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Learn how to win customers and influence consumers at Disrupt Berlin

Every startup is a story and every startup’s success depends — on some level — on how well they can either tell that story or get that story told.

The best stories are the ones that create an instant brand. One that sparks a relationship or a moment of inspiration with customers and consumers alike. Those are the stories that transform industries and re-contextualize how businesses think of themselves and their competition.

On the ExtracCruch stage at Disrupt Berlin three of the finest practitioners of the dark arts of branding, public relations, marketing and communications will share their tips and tricks on how to get coverage for a company and how to use that coverage to get at the strategic objectives that companies need to fulfill as they grow.

These alchemists of allusive include Collette Ballou, the founder of the eponymous Ballou PR; Katy Turner, the managing director of Multiple; and longtime public relations pro, Joanna Kirk.

Ballou began her career in European public relations in the aftermath of the dot-com collapse in the U.S. in 2001. Both an investor and an entrepreneur, Ballou has worked with startups and investment firms including 83 North, Accel Partners, Box, Criteo, Eventbrite, Facebook, GoEuro, (now Omio), Lakestar, Pinterest, Stack Overflow, Stripe, TransferWise, Twilio, Waze, WhatsApp and Zendesk. She also is an investor in venture funds . including Cavalry Ventures and Connect Ventures.

Before founding Multiple, Turner worked in several different roles across the tech industry in the UK and Europe. She began her career at Orange, (in a time when it was actually cool to work for a mobile operator, she says). That role led to positions at Eden Ventures, Videoplaza, and as the chief marketing officer at Tech City UK. In addition to her work at Multiple, Turner also serves as a mentor for Seedcamp and Techstars and sits on the investment committee for the University of Bristol’s Enterprise Fund.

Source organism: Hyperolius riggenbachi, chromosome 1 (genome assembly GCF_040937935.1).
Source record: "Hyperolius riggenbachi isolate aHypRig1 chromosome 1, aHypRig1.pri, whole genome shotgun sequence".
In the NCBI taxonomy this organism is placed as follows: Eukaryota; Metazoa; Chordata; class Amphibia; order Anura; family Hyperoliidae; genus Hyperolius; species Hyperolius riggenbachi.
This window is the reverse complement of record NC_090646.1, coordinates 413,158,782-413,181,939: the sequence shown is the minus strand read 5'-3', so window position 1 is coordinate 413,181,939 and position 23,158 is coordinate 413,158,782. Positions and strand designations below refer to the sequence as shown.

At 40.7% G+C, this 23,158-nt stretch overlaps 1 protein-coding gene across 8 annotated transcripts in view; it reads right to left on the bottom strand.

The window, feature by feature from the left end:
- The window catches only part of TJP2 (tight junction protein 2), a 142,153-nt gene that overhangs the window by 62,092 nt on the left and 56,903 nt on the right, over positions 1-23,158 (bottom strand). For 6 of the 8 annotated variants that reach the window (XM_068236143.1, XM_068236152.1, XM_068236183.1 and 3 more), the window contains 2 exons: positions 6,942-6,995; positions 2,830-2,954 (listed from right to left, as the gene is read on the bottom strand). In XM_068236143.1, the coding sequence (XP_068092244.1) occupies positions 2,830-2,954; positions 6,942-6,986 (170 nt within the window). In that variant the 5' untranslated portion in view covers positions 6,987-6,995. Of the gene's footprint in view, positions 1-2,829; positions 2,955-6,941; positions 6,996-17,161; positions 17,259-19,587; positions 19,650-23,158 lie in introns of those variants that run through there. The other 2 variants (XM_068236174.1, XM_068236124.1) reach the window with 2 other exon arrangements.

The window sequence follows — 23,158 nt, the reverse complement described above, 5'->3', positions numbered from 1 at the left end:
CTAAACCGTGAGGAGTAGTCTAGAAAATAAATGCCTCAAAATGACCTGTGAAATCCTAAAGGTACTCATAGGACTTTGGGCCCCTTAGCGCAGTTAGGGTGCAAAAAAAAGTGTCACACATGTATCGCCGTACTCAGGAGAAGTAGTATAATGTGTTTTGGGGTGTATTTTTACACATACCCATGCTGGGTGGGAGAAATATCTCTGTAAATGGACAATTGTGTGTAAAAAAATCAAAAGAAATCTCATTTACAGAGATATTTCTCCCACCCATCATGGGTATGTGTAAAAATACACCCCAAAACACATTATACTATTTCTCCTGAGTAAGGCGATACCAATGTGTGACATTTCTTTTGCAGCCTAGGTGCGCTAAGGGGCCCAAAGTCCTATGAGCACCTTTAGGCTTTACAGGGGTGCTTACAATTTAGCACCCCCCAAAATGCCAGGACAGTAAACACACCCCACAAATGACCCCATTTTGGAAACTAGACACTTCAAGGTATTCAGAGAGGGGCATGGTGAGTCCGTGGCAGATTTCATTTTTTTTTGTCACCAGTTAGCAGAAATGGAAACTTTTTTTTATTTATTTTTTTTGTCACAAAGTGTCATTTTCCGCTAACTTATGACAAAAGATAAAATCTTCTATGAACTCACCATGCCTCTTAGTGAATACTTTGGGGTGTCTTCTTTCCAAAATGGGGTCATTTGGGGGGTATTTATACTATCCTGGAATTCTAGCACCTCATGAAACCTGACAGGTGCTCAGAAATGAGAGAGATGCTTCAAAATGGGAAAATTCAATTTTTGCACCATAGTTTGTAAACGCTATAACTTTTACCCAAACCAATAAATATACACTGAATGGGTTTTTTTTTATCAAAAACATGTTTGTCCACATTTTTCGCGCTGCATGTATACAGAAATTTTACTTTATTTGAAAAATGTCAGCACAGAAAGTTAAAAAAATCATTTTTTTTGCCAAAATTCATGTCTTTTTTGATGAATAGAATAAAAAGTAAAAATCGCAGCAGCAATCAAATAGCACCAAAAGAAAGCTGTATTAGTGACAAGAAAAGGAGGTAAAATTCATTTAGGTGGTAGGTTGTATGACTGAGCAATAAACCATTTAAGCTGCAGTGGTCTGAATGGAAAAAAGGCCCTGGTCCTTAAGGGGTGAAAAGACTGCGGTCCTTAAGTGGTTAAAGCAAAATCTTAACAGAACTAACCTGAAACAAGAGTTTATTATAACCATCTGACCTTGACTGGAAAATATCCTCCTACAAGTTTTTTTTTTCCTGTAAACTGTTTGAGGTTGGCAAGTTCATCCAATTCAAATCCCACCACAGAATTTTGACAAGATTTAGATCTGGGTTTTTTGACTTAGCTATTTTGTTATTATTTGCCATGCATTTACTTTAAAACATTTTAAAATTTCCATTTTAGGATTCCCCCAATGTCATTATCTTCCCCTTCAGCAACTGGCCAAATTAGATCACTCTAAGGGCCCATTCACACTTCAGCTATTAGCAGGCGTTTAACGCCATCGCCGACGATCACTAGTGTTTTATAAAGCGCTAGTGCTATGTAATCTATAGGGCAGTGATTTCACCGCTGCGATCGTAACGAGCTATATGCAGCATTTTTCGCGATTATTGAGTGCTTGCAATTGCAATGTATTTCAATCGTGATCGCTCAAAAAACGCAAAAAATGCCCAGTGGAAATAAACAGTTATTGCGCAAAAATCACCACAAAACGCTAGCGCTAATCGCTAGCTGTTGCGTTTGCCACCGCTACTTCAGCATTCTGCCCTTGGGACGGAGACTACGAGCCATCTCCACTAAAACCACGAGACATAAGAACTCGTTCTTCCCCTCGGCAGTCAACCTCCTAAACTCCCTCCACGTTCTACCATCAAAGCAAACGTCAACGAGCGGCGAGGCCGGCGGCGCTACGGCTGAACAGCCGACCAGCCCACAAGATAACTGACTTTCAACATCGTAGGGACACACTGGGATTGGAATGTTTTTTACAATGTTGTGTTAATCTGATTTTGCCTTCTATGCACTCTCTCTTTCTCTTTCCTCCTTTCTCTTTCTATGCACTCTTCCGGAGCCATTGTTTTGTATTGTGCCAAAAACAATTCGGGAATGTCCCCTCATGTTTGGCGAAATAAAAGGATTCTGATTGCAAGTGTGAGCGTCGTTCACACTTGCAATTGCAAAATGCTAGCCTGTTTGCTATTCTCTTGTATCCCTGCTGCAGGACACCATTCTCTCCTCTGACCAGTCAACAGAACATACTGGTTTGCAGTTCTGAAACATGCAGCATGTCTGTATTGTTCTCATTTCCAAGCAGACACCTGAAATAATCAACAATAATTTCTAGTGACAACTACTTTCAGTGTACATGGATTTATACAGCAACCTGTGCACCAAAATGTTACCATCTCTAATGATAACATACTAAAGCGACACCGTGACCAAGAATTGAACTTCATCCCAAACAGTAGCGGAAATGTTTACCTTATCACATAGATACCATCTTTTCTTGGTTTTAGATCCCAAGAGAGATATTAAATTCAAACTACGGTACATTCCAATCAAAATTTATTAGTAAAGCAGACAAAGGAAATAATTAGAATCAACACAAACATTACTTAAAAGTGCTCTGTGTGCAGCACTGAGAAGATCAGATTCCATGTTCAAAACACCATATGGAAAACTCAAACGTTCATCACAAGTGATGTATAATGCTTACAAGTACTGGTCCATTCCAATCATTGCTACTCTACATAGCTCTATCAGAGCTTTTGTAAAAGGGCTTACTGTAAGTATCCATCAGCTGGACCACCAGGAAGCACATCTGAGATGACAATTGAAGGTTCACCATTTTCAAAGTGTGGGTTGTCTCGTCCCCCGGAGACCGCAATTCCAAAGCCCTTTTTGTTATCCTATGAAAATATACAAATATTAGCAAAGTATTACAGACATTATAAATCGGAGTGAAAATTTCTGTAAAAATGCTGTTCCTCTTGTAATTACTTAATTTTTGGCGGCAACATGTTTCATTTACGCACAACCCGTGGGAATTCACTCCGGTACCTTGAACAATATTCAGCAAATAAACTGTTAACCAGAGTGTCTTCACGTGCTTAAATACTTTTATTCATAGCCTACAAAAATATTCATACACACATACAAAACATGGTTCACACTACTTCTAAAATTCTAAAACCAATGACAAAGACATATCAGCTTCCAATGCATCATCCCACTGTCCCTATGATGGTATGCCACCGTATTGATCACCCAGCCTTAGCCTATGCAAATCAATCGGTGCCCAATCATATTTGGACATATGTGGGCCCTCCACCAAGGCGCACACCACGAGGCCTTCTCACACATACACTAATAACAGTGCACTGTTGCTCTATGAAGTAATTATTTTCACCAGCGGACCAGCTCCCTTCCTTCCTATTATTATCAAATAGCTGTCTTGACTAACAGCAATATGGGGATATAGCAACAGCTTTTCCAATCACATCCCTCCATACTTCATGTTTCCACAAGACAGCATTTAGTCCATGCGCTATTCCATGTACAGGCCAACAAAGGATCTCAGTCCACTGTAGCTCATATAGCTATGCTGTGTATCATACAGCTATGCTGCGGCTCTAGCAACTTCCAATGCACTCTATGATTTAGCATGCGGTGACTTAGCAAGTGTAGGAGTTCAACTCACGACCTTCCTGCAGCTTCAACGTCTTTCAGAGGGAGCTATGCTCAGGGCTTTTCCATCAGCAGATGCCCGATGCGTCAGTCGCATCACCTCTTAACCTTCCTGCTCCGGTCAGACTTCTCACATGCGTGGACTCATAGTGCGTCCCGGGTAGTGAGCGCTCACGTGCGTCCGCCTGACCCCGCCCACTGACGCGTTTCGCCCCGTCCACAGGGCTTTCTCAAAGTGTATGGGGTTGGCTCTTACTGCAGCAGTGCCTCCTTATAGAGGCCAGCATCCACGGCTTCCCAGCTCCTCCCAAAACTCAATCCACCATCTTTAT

Early stage privacy startup DataGrail gets boost from Okta partnership

When Okta launched its $50 million Okta Ventures investment fund in April, one of its investments was in an early stage privacy startup called DataGrail. Today, the companies announced a partnership that they hope will help boost DataGrail, while providing Okta customers with a privacy tool option.

DataGrail CEO and co-founder Daniel Barber says that with the increase in privacy legislation from GDPR to the upcoming California Consumer Protection Act (and many other proposed bills in various states of progress), companies need tools to help them comply and protect user privacy. “We are a privacy platform focused on delivering continuous compliance for businesses,” Barber says.

They do this in a way that fits nicely with Okta’s approach to identity. Whereas Okta provides a place to access all of your cloud applications from a single place with one logon, DataGrail connects to your applications with connectors to provide a way to monitor privacy across the organization from a single view.

It currently has 180 connectors to common enterprise applications like Salesforce, HubSpot, Marketo and Oracle. It then collects this data and presents it to the company in a central interface to help ensure privacy. “Our key differentiator is that we’re able to deliver a live data map of the customer data that exists within an organization,” Barber explained.

The company just launched last year, but Barber sees similarities in their approaches. “We we see clear alignment on our go-to-market approach. The product that we built aligns very similarly to the way Okta is deployed, and we’re a true  partner with the industry leader in identity management,” he said.

Monty Gray, SVP and head of corporate development at Okta, says that the company is always looking for innovative companies that fit well with Okta. The company liked DataGrail enough to contribute to the startup’s $5.2 million Series A investment in July.

Gray says that while DataGrail isn’t the only privacy company it’s partnering with, he likes how DataGrail is helping with privacy compliance in large organizations. “We saw how DataGrail was thinking about [privacy] in a modern fashion. They enable these technology companies to become not only compliant, but do it in a way where they were not directly in the flow, that they would get out of the way,” Gray explained.

Barber says having the help of Okta could help drive sales, and for a company that’s just getting off the ground, having a public company in your corner as an investor, as well as a partner, could help push the company forward. That’s all that any early startup can hope for.

Aurora Insight emerges from stealth with $18M and a new take on measuring wireless spectrum